7. BenSix says:

    No principles, no ideas but he, er – scares the Tories? Christ, man, couldn’t you just hire Tony Soprano? He might be less corrupt as well.

  8. james says:

    John, you really have to give this a rest. It’s becoming embarrassing.

  9. ben says:

    hate to say it but the mans got serious skills, i agree with ya john! even if no one else does…

  10. William Campbell says:

    Mandelson took the Murdoch dollar to slag off the party this summer. End of story.

    Goodbye, and don’t let the door hit you on the way out.

  11. jk says:

    Interestingly, Cameron is bring back many of Thatcher’s and Major’s former minsters as a demonstration of continuity with previous Tory governments. Is this what we want; frequent reminders of new labour’s failed policies?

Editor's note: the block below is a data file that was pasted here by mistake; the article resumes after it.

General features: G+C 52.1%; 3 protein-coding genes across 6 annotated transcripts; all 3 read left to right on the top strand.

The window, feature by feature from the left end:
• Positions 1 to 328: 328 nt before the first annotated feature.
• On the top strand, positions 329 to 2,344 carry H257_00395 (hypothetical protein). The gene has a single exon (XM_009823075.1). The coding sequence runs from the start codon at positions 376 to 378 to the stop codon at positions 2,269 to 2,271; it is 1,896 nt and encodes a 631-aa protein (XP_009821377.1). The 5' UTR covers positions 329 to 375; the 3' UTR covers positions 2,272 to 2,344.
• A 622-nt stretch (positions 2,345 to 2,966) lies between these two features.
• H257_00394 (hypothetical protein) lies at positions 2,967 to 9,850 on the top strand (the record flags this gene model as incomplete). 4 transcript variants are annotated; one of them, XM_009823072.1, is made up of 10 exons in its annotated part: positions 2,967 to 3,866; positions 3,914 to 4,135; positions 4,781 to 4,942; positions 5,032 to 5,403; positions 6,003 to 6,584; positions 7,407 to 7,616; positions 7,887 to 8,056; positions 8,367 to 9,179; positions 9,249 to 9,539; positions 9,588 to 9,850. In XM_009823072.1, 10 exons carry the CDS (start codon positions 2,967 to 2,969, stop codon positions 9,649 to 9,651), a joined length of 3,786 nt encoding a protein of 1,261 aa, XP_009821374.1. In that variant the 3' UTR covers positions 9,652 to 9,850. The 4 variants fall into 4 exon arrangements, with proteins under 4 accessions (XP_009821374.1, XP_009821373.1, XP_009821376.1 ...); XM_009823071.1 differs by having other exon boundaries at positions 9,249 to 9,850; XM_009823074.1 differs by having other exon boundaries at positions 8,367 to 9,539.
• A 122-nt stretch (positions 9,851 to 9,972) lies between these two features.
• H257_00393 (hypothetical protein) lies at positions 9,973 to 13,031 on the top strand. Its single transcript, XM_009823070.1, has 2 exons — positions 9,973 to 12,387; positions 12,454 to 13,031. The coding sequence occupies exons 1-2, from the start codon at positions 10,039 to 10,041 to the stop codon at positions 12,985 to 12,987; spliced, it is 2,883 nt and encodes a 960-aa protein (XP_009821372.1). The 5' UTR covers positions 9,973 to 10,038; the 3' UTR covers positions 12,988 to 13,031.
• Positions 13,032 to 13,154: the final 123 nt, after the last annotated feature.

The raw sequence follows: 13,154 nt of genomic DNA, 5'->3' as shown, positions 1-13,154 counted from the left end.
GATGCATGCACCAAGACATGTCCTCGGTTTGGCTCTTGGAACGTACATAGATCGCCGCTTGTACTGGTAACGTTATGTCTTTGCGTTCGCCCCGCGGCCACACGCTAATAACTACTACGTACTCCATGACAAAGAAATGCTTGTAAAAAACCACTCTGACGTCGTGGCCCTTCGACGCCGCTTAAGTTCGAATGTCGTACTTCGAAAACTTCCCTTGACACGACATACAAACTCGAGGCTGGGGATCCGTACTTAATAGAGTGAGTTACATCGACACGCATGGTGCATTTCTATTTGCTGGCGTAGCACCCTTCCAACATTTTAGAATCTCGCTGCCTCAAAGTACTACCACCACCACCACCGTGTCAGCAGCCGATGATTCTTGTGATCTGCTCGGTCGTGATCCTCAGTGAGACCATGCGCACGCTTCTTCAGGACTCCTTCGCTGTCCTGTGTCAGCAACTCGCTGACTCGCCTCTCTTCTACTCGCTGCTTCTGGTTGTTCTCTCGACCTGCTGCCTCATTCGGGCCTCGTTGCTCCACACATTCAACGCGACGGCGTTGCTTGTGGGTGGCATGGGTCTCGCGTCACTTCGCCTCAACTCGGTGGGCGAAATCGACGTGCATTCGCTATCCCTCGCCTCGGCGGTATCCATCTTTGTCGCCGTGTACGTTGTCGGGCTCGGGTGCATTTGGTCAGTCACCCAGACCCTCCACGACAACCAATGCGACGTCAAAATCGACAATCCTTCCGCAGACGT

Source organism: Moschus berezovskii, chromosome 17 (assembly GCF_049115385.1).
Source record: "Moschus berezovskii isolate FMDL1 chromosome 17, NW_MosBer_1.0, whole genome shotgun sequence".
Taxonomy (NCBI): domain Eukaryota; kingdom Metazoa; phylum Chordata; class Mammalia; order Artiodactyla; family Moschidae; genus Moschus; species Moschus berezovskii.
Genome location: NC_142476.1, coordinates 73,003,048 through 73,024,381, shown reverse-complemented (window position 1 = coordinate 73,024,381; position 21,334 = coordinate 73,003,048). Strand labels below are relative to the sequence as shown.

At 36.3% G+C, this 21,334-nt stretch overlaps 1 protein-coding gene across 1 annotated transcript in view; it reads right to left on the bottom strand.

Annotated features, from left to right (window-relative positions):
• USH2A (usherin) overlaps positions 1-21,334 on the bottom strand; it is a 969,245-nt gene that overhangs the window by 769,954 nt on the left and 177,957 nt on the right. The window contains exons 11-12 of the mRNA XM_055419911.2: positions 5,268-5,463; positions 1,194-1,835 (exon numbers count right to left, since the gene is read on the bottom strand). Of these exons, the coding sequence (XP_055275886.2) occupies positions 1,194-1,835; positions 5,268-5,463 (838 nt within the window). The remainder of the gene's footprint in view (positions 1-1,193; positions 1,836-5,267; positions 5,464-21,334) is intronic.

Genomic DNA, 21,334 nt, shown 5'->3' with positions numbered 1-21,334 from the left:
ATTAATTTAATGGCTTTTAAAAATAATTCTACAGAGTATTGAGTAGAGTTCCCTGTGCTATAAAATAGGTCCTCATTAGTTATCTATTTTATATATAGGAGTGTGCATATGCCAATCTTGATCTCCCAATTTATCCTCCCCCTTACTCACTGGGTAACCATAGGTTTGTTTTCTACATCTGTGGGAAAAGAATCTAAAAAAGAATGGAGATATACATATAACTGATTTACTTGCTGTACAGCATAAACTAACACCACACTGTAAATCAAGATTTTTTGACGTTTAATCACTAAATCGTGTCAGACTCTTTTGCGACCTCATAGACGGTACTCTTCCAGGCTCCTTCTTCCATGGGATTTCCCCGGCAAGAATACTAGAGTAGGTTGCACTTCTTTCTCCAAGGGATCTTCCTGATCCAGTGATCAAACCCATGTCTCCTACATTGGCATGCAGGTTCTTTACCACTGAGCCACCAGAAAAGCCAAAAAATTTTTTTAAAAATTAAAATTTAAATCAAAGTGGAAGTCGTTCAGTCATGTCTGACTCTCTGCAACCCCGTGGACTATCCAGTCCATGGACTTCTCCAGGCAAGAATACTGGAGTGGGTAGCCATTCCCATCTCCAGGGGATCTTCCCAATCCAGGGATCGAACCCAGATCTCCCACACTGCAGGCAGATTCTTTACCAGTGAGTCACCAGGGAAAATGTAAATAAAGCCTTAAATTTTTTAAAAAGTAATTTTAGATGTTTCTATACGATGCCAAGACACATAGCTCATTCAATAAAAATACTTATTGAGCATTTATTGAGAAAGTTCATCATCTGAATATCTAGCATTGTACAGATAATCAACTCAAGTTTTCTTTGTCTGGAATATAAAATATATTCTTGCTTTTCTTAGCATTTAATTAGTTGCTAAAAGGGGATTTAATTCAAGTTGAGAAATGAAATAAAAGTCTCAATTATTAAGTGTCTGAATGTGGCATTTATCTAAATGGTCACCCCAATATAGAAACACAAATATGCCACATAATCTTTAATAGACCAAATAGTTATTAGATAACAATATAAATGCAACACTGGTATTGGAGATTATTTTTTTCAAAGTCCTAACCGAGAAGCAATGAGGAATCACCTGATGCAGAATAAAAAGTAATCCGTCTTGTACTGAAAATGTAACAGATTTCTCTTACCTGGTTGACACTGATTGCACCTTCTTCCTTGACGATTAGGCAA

What would be good for Labour’s future success is for the old guard to shut up. Kinnock, Mandelson, Prescott, have generated negative headlines for the Labour Party over the last few days. The media are very quick to play the ‘labour split’ headline and the old guard should be reminded of their responsibilities to the Labour Party and the opportunties and advantages it has provided them with (looking at you Hutton, Hewitt, Reid, Blunkett to name just a few).

  12. Clem the Gem says:

    This is based on the false assumption that Mandleson was the architect of Labour victory in 1997 – an election that was very likely to be won by Labour whether or not New Labour existed. To take a leaf out of his own playbook, the Mandleson brand is fatally compromised in the eyes of the voters – time to ditch it and reconnect.